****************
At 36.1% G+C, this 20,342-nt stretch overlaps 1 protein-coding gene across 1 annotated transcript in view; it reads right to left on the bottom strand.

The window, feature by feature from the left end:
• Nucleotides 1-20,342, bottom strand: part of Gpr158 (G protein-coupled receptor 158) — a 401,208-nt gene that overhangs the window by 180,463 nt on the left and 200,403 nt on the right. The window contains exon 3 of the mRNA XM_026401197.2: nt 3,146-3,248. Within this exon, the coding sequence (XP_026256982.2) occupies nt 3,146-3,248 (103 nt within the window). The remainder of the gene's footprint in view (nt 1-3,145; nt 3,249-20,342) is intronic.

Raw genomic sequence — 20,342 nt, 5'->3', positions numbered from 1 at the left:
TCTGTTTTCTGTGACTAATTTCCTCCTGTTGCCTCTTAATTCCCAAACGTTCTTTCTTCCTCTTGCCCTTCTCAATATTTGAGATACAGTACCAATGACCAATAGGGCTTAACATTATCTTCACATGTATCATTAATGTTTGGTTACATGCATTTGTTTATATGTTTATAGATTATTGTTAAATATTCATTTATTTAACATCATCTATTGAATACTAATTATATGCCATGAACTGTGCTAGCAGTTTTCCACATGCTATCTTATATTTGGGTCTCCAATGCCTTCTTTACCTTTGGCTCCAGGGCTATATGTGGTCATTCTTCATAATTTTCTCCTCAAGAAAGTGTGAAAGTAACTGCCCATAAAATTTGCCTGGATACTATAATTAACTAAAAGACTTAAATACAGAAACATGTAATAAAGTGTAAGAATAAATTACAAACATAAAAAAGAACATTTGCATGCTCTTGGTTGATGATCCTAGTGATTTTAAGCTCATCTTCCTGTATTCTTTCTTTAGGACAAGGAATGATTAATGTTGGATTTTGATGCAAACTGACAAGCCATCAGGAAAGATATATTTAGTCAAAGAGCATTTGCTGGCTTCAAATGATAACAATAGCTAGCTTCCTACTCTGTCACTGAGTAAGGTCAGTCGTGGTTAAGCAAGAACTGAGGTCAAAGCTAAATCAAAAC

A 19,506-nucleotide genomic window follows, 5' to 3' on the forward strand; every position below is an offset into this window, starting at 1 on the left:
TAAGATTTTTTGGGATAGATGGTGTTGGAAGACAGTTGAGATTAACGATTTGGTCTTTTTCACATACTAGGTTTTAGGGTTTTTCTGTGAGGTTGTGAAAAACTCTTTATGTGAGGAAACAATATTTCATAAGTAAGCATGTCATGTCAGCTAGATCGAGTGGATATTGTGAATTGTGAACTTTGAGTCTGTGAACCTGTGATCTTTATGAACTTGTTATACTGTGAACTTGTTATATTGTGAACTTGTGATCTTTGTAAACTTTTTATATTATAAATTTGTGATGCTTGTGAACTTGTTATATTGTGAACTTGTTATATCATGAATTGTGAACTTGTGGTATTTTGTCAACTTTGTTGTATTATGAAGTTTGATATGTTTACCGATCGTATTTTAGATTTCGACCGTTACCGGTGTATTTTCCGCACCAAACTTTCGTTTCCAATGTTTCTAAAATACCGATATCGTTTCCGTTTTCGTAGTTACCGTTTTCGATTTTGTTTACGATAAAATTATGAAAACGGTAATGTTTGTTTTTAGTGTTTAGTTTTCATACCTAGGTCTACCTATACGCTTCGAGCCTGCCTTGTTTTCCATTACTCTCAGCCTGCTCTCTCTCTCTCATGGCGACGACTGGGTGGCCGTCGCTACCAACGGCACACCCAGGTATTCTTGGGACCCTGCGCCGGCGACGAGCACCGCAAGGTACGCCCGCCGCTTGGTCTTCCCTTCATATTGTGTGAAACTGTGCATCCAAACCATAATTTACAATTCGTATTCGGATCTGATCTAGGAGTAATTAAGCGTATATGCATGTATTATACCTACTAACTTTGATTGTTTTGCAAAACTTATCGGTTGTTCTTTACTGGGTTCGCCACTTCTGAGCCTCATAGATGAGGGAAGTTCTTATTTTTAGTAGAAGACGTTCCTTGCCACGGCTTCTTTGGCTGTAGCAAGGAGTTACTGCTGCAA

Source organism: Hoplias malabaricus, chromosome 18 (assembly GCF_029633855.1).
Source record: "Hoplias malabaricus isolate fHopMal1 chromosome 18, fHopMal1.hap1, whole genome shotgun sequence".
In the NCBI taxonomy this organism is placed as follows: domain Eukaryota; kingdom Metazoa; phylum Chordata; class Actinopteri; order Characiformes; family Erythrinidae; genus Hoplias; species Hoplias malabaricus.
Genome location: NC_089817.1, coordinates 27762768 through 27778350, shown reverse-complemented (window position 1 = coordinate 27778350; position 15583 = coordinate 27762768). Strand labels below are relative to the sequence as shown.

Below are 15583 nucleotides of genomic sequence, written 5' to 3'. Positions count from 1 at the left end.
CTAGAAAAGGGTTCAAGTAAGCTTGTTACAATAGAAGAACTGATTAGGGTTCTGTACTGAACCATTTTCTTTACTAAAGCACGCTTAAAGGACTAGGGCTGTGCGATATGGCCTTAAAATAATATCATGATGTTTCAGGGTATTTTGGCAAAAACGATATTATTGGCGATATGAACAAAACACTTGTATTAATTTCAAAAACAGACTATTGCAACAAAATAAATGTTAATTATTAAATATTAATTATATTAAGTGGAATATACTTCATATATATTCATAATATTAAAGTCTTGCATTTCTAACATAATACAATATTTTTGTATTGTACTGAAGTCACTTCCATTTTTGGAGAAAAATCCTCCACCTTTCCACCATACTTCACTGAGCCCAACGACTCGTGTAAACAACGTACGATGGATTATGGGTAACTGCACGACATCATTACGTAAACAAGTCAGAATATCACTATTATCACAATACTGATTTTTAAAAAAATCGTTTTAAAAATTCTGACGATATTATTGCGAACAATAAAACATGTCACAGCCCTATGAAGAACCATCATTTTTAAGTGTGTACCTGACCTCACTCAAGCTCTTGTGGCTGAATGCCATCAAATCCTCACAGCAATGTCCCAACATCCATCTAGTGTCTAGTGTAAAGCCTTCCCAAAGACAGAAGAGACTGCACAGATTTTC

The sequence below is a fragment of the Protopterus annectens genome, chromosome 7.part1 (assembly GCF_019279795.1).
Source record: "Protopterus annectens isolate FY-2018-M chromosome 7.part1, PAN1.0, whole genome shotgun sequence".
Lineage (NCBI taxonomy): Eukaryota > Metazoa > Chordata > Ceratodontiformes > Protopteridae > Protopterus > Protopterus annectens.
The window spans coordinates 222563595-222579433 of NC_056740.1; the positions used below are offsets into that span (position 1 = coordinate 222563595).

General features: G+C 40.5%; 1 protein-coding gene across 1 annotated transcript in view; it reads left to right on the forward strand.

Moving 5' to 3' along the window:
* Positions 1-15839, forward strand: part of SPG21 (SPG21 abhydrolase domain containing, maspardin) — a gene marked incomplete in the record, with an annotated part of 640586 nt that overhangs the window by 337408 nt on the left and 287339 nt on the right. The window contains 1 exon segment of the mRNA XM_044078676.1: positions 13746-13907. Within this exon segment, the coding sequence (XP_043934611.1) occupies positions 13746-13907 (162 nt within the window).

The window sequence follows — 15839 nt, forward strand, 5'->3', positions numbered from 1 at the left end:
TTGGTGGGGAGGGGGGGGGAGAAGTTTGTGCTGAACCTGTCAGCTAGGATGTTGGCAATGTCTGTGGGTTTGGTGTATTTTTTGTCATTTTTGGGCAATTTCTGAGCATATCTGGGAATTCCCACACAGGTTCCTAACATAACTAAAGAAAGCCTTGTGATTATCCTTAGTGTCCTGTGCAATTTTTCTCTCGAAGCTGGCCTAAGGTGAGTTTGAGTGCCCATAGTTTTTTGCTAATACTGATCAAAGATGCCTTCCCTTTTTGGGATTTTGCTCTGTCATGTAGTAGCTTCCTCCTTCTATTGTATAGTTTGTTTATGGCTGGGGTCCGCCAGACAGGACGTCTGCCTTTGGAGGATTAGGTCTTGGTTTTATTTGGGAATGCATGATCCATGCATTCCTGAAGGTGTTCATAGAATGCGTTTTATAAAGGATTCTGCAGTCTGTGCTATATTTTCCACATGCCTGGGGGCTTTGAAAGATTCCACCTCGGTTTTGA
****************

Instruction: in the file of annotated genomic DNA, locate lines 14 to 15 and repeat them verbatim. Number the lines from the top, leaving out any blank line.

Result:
The sequence below is a fragment of the Protopterus annectens genome, chromosome 7.part1 (assembly GCF_019279795.1).
Source record: "Protopterus annectens isolate FY-2018-M chromosome 7.part1, PAN1.0, whole genome shotgun sequence".